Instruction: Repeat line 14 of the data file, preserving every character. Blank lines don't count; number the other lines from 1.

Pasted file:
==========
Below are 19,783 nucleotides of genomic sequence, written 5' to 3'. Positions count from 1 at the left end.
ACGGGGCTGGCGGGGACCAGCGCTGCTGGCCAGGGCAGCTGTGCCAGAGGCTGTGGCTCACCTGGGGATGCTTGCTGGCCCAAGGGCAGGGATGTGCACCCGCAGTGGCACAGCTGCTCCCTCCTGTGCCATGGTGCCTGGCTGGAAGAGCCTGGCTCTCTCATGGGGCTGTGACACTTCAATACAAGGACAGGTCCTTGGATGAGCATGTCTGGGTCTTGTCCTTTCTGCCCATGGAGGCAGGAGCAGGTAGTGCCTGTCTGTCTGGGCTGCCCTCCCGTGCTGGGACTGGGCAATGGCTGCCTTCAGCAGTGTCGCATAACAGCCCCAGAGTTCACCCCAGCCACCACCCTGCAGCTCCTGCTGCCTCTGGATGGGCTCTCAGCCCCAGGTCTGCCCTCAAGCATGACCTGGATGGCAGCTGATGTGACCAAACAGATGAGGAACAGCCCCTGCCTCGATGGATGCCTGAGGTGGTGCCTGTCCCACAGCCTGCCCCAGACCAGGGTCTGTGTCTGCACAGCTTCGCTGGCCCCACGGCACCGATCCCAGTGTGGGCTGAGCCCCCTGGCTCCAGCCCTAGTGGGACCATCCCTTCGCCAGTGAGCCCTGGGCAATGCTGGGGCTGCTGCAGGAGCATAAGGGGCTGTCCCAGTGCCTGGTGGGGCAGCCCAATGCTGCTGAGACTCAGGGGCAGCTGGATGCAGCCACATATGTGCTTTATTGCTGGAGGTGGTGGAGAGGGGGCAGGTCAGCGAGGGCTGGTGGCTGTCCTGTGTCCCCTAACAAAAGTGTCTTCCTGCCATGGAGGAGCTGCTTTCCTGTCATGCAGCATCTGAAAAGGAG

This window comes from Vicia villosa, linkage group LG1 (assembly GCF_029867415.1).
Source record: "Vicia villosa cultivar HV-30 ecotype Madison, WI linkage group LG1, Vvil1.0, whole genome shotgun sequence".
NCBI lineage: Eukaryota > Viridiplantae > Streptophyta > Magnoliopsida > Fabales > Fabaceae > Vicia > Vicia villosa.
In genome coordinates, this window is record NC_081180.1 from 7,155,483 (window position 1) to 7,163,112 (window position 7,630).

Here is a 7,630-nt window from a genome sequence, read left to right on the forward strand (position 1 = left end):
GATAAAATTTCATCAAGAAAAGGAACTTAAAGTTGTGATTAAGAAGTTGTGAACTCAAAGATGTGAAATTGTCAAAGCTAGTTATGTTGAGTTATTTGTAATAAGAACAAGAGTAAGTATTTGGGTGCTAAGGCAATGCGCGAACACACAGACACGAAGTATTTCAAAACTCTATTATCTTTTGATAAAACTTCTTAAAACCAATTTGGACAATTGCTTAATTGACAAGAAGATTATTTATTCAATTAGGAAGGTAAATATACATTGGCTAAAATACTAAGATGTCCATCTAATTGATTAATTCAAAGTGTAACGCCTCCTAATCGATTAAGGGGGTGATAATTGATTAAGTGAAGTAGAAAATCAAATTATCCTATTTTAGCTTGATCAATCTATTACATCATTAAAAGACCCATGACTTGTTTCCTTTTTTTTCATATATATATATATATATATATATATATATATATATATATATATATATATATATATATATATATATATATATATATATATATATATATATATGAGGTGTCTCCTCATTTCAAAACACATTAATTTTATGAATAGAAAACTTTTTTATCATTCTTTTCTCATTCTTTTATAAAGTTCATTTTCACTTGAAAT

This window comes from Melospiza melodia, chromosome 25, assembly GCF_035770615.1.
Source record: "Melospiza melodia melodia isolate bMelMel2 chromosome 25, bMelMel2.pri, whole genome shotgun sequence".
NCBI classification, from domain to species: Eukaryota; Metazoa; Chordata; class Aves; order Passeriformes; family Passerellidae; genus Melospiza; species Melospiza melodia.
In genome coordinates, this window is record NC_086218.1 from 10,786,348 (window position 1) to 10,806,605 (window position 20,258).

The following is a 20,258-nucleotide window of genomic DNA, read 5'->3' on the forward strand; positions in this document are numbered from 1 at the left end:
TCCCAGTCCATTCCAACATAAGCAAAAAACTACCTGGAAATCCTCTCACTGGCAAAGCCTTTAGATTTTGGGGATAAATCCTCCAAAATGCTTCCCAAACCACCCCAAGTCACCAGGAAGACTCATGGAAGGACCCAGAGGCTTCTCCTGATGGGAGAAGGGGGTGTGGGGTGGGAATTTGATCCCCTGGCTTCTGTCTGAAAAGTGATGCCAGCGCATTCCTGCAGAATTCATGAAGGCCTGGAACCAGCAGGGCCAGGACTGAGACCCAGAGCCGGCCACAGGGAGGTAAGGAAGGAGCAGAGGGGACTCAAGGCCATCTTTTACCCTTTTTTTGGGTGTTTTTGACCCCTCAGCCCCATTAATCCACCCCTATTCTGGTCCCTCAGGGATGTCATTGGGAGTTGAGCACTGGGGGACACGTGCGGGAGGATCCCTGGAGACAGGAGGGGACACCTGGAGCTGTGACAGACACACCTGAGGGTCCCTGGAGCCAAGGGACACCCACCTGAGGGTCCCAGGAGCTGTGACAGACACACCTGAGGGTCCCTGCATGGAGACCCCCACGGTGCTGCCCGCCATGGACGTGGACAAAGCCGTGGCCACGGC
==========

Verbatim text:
TCCCAGTCCATTCCAACATAAGCAAAAAACTACCTGGAAATCCTCTCACTGGCAAAGCCTTTAGATTTTGGGGATAAATCCTCCAAAATGCTTCCCAAACCACCCCAAGTCACCAGGAAGACTCATGGAAGGACCCAGAGGCTTCTCCTGATGGGAGAAGGGGGTGTGGGGTGGGAATTTGATCCCCTGGCTTCTGTCTGAAAAGTGATGCCAGCGCATTCCTGCAGAATTCATGAAGGCCTGGAACCAGCAGGGCCAGGACTGAGACCCAGAGCCGGCCACAGGGAGGTAAGGAAGGAGCAGAGGGGACTCAAGGCCATCTTTTACCCTTTTTTTGGGTGTTTTTGACCCCTCAGCCCCATTAATCCACCCCTATTCTGGTCCCTCAGGGATGTCATTGGGAGTTGAGCACTGGGGGACACGTGCGGGAGGATCCCTGGAGACAGGAGGGGACACCTGGAGCTGTGACAGACACACCTGAGGGTCCCTGGAGCCAAGGGACACCCACCTGAGGGTCCCAGGAGCTGTGACAGACACACCTGAGGGTCCCTGCATGGAGACCCCCACGGTGCTGCCCGCCATGGACGTGGACAAAGCCGTGGCCACGGC